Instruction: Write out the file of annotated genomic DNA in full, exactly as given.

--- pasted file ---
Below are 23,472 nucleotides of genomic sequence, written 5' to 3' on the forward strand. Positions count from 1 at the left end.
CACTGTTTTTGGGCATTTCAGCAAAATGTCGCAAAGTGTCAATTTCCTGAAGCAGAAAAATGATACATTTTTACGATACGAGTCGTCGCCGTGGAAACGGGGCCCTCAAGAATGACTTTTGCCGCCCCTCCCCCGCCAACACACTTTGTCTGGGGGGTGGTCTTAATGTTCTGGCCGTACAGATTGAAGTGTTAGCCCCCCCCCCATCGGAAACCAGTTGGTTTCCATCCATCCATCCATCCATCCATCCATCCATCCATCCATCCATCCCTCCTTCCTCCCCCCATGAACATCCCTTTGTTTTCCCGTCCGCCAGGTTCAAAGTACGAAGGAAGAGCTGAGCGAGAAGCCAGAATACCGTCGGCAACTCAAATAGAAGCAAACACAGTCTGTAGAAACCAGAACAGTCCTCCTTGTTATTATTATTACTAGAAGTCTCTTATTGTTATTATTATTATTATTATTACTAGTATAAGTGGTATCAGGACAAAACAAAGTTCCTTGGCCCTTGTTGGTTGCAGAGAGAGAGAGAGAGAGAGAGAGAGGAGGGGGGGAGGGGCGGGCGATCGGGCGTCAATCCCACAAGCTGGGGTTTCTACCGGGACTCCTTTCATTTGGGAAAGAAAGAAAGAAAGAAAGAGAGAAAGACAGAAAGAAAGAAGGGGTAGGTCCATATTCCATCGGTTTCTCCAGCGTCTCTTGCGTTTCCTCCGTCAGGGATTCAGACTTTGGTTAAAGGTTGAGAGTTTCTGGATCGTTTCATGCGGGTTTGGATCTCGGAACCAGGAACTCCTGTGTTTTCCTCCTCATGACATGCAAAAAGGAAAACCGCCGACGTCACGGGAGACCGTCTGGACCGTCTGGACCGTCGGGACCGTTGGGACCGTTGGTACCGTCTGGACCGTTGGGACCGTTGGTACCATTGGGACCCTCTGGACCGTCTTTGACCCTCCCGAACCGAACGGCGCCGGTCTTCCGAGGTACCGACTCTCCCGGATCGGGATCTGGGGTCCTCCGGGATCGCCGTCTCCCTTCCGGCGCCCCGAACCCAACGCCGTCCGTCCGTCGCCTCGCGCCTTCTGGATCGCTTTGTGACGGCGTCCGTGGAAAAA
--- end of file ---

Below are 23,472 nucleotides of genomic sequence, written 5' to 3' on the forward strand. Positions count from 1 at the left end.
CACTGTTTTTGGGCATTTCAGCAAAATGTCGCAAAGTGTCAATTTCCTGAAGCAGAAAAATGATACATTTTTACGATACGAGTCGTCGCCGTGGAAACGGGGCCCTCAAGAATGACTTTTGCCGCCCCTCCCCCGCCAACACACTTTGTCTGGGGGGTGGTCTTAATGTTCTGGCCGTACAGATTGAAGTGTTAGCCCCCCCCCCATCGGAAACCAGTTGGTTTCCATCCATCCATCCATCCATCCATCCATCCATCCATCCATCCATCCCTCCTTCCTCCCCCCATGAACATCCCTTTGTTTTCCCGTCCGCCAGGTTCAAAGTACGAAGGAAGAGCTGAGCGAGAAGCCAGAATACCGTCGGCAACTCAAATAGAAGCAAACACAGTCTGTAGAAACCAGAACAGTCCTCCTTGTTATTATTATTACTAGAAGTCTCTTATTGTTATTATTATTATTATTATTACTAGTATAAGTGGTATCAGGACAAAACAAAGTTCCTTGGCCCTTGTTGGTTGCAGAGAGAGAGAGAGAGAGAGAGAGAGGAGGGGGGGAGGGGCGGGCGATCGGGCGTCAATCCCACAAGCTGGGGTTTCTACCGGGACTCCTTTCATTTGGGAAAGAAAGAAAGAAAGAAAGAGAGAAAGACAGAAAGAAAGAAGGGGTAGGTCCATATTCCATCGGTTTCTCCAGCGTCTCTTGCGTTTCCTCCGTCAGGGATTCAGACTTTGGTTAAAGGTTGAGAGTTTCTGGATCGTTTCATGCGGGTTTGGATCTCGGAACCAGGAACTCCTGTGTTTTCCTCCTCATGACATGCAAAAAGGAAAACCGCCGACGTCACGGGAGACCGTCTGGACCGTCTGGACCGTCGGGACCGTTGGGACCGTTGGTACCGTCTGGACCGTTGGGACCGTTGGTACCATTGGGACCCTCTGGACCGTCTTTGACCCTCCCGAACCGAACGGCGCCGGTCTTCCGAGGTACCGACTCTCCCGGATCGGGATCTGGGGTCCTCCGGGATCGCCGTCTCCCTTCCGGCGCCCCGAACCCAACGCCGTCCGTCCGTCGCCTCGCGCCTTCTGGATCGCTTTGTGACGGCGTCCGTGGAAAAA